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Large aircraft electrical systems usually use 400 Hz alternating current (AC), while common household electrical outlets deliver AC at 50 or 60 Hz. Why the difference?

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marked as duplicate by Lnafziger, UnrecognizedFallingObject, vasin1987, Simon, mins Mar 18 '17 at 22:30

This question has been asked before and already has an answer. If those answers do not fully address your question, please ask a new question.

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    $\begingroup$ The first question is NOT a duplicate question, although the answer to this IS addressed in one of the ANSWERS there. The second question IS a duplicate question, although the answer there is terrible, and neither one shows up when looking for "400 Hz" as a search. If I were searching for the answer to 400 Hz vs 60 Hz, "Why do airplanes use AC" wouldn't be an obvious place to look for the answer. $\endgroup$ – Ralph J Mar 18 '17 at 18:00
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    $\begingroup$ @RalphJ Still, now that you know, since you self-answered, the appropriate next action would be to first improve that second question with an edit to make it more searchable, then to post your answer there. Furthermore, if you can find a way to make that 2nd link not be a dupe of the 1st (which it is currently marked as), you could find a way to reopen it, thus allowing you to add your answer there. Or if you can find a way to add your answer to the 1st link (currently open), that works too. $\endgroup$ – Jason C Mar 18 '17 at 18:52
  • $\begingroup$ @JasonC, the first question is perfectly fine as is, but it is fundamentally a different question than this one. For the second question to be marked as a duplicate of the first was absolutely a mistake, IMHO -- "why do acft use AC power not DC power" and "why do aircraft use 400Hz not 60Hz AC" are NOT the same question. You're right, I could edit the second question (which currently has a single, incorrect, answer) to try to get it reopened, and then post this answer to it, but THIS question is more findable in search & lacks the incorrect answer. JMHO. $\endgroup$ – Ralph J Mar 18 '17 at 21:07
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    $\begingroup$ @RalphJ Hm, well, it seems responsible to do something, no matter what that something is. We could perhaps petition a mod to re-close that second question as a dupe of this one, or merge them. There is no doubt that your Q & A are the better of the two. $\endgroup$ – Jason C Mar 18 '17 at 21:11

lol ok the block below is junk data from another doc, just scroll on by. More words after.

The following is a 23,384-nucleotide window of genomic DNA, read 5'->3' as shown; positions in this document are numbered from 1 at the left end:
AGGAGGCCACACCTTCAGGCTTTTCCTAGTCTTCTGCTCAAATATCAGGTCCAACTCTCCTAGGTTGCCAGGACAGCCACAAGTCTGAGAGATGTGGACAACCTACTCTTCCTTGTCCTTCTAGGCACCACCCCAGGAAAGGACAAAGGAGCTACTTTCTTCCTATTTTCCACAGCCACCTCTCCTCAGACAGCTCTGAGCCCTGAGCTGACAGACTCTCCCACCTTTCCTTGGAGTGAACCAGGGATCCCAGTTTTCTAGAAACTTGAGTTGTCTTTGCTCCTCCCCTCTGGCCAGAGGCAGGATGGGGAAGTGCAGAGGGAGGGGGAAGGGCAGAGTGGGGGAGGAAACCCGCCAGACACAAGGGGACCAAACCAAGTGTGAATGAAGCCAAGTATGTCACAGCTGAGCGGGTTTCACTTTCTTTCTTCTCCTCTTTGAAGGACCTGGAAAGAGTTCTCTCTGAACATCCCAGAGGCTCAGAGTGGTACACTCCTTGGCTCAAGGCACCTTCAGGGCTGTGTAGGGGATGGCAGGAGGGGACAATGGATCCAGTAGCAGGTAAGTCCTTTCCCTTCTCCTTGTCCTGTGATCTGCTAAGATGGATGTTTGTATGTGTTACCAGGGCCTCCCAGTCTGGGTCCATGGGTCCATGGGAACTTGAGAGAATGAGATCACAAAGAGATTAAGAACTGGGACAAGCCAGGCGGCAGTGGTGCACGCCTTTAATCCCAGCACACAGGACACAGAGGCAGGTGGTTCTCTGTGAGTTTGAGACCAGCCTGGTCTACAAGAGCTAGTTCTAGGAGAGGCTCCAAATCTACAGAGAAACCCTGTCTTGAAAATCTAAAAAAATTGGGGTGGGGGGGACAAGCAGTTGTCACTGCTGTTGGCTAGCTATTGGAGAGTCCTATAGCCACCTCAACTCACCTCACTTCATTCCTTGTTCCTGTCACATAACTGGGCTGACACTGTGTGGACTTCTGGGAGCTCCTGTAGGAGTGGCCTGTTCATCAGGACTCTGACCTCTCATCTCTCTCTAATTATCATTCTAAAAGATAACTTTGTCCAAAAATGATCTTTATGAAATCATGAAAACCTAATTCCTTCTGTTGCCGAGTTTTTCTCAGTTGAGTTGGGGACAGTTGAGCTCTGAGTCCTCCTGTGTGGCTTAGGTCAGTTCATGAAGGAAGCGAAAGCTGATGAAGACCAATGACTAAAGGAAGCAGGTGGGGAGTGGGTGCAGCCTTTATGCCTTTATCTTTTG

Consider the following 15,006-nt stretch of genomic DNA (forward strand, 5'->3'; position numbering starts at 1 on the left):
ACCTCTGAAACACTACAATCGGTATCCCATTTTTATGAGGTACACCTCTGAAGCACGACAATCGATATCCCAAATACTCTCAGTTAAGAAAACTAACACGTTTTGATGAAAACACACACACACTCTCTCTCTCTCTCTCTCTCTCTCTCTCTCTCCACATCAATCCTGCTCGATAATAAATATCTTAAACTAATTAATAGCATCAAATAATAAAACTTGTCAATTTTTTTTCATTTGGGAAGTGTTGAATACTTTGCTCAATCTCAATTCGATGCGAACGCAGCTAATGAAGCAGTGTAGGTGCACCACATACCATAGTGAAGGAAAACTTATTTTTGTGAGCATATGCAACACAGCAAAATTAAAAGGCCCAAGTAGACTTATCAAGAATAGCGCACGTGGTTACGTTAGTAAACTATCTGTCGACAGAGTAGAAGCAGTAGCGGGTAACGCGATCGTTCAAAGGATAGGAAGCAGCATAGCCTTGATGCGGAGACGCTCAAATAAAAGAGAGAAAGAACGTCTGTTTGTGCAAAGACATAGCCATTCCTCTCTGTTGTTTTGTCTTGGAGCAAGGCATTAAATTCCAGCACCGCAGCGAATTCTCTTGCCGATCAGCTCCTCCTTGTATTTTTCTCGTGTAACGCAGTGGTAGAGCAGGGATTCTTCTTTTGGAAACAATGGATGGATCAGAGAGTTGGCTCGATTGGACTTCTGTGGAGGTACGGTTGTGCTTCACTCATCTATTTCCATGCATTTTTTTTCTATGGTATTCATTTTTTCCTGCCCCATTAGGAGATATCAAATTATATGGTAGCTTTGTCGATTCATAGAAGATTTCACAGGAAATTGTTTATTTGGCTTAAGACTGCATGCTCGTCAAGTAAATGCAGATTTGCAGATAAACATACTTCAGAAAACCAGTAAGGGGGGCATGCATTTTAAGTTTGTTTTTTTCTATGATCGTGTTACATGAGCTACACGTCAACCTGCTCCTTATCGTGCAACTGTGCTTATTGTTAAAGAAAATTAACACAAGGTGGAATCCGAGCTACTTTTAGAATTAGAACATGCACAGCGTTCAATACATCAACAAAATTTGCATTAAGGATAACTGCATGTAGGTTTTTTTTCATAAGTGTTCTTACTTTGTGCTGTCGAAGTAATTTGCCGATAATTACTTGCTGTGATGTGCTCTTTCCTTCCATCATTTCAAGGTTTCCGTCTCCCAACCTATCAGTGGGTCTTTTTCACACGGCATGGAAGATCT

• $\begingroup$ Actually, one of the answers to the first question is the answer to this one (as I pointed out in my original comment, which has since been deleted). That's also why the second question (which doesn't really have a valid answer to the question which was asked) has the first question as its' duplicate. See this answer which addresses your question: aviation.stackexchange.com/a/3108/69 (Keep in mind that the reason we keep questions like this around when there is a duplicate is sometimes they are hard to find and this acts as a "sign post" for others.) $\endgroup$ – Lnafziger Mar 19 '17 at 2:10
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Induction motors turn at a speed proportional to frequency, so a high frequency power supply allows more power to be obtained for the same motor volume and mass. Transformers and motors for 400 Hz are much smaller and lighter than at 50 or 60 Hz, which is an advantage in aircraft (and ships). Transformers can be made smaller because the magnetic core can be much smaller for the same power level. Thus, a United States military standard MIL-STD-704 exists for aircraft use of 400 Hz power.

So why not use 400 Hz everywhere? Such high frequencies cannot be economically transmitted long distances, since the increased frequency greatly increases series impedance due to the inductance of transmission lines, making power transmission difficult. Consequently, 400 Hz power systems are usually confined to a building or vehicle.

Source

Further discussion of aircraft electrical systems

Further, further discussion of aircraft electrical systems

Added: cool discussion of the use of 400hz with Cray supercomputers on another S.E. forum

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  • $\begingroup$ Marine vessels (military, not civilian) usually have 400 Hz as well. Same reason. $\endgroup$ – Mast Mar 18 '17 at 20:46
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    $\begingroup$ A bit OT from 50+ years ago in Norway... When melting aluminum with electrolysis it's beneficial with AC-power with a low frequency - which of course would be supplied by a local power-plant. However the small towns often built around such smelters would get their power from the same plant... And with AC-frequency of maybe just 10-30 Hz, that meant flickering lights and extra large transformers (because of the iron required) in appliances. Higher frequency so you could use less iron, makes much more sense! $\endgroup$ – Baard Kopperud Mar 18 '17 at 21:37
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Inductors and transformers at 50 Hz are much larger and heavier than the 400 Hz case.

Aviation likes small weights.

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  • $\begingroup$ I wasn't sure what you meant by "inductances". Please cancel my edit if I got it wrong. $\endgroup$ – Simon Mar 19 '17 at 7:43

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